In Depth

Bitcoin price: bull run continues despite Friday fall

Cryptocurrency’s movement this year mirrors that of its record-breaking performance in 2017

The bitcoin bull run is back on course after a temporary crash on Friday that wiped out the cryptocurrency’s gains over the past seven days. 

Bitcoin values were recorded at just under $7,000 (£5,500) per coin on Monday morning before rocketing up to $7,920 (£6,220) on Thursday evening, according to the ranking site CoinMarketCap

The following day, values tumbled by nearly $1,000 (£785) in the space of an hour, bringing prices “back down to the $7,000 level it shot past earlier this week”, The Independent says. 

Thankfully for bitcoin investors, the dive in values appears to be only temporary. Prices fluctuated around the $7,300 mark for most of Friday and Saturday, before gradually climbing on Sunday. 

Today’s price, as of 1:15pm UK time, sits at $7,900 (£6,200), notes CoinMarketCap. 

Bitcoin’s strong start to the year is almost a mirror image of its movement in 2017, says the cryptocurrency news site CCN

The virtual coin started 2017 with a 40% quarterly gain, followed by an 80% rise in the second quarter, the news site says. Bitcoin peaked at nearly $20,000 (£15,700) per coin in December 2017, a rise of 219% in the final quarter alone. 

Although the digital currency started this year in similar fashion, in the wake of continual losses last year bitcoin still has a long way to go before it can match its record highs of December 2017.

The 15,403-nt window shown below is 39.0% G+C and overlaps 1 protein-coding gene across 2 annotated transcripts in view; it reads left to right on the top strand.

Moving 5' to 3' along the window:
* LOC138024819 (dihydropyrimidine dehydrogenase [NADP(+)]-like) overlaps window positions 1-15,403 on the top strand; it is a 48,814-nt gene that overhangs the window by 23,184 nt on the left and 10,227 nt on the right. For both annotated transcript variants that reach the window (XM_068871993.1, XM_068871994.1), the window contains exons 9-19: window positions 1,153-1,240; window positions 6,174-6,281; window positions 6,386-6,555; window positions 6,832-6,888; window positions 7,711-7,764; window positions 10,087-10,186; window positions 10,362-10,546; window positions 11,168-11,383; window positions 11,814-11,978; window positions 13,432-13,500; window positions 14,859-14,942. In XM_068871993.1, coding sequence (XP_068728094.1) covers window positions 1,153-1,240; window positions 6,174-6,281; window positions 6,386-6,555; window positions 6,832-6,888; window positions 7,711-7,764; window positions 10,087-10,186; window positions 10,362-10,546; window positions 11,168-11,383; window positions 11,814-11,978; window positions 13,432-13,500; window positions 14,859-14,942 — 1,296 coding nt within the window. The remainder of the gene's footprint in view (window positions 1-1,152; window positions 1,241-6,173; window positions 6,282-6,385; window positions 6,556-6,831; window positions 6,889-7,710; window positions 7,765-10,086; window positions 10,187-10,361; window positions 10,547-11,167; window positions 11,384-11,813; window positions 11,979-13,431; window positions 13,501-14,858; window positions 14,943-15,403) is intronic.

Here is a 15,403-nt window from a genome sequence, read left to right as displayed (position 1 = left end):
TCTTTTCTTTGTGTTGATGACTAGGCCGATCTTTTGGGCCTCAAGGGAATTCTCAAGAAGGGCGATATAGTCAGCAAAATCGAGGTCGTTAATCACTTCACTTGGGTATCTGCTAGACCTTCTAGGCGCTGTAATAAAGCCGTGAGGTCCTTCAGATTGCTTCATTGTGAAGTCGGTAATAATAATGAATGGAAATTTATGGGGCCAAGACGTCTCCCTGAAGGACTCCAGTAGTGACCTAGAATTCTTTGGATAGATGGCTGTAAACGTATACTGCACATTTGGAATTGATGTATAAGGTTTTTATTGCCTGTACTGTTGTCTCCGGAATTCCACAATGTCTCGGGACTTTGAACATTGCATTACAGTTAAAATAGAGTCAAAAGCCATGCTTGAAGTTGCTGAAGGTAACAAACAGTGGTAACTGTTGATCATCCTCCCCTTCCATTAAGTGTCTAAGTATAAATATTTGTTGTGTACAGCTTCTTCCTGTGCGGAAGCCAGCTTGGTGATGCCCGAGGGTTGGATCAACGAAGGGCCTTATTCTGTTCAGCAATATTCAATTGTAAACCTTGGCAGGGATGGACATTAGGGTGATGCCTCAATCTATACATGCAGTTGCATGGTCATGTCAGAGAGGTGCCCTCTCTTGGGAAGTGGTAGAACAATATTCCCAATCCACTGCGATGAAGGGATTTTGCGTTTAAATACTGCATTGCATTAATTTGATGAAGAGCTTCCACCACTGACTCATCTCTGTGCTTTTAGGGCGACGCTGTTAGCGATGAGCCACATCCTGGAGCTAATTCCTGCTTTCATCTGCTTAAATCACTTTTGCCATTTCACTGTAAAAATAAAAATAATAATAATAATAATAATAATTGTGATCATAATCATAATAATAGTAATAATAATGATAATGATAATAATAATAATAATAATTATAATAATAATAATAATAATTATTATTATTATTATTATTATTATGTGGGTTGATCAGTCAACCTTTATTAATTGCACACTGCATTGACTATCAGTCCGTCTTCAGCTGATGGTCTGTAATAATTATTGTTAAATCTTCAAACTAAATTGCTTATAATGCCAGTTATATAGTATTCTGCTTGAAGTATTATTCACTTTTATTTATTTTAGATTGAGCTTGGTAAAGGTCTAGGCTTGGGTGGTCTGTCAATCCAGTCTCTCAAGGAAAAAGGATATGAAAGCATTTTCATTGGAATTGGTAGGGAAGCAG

What caused Friday’s fall?

According to Forbes, bitcoin values took a tumble because of a large sell-off on the Luxembourg-based Bitstamp exchange that prompted other investors to sell their digital assets in a panic. 

The sell-offs could also have been triggered automatically. Investors can set their accounts on cryptocurrency exchanges to automatically sell their bitcoins when values fall below a specified threshold.

If a large sale were to take place on an exchange, causing values to drop considerably, a chain reaction of automated sell-offs could then be sparked. 

What about bitcoin’s rivals?

Bitcoin isn’t the only virtual currency on a bull run. 

Ethereum, which is the second largest cryptocurrency behind bitcoin, has risen from $188 (£144) per coin on the morning of 13 May to today’s price of $243 (£191), CoinMarketCap reports. 

Ripple, which is ranked third, has also seen a valuation boost. Prices for the banking-focused digital coin sit at about $0.38 (£0.30) today, a step above its valuation of $0.31 (£0.24) on 13 May, the ranking site adds.

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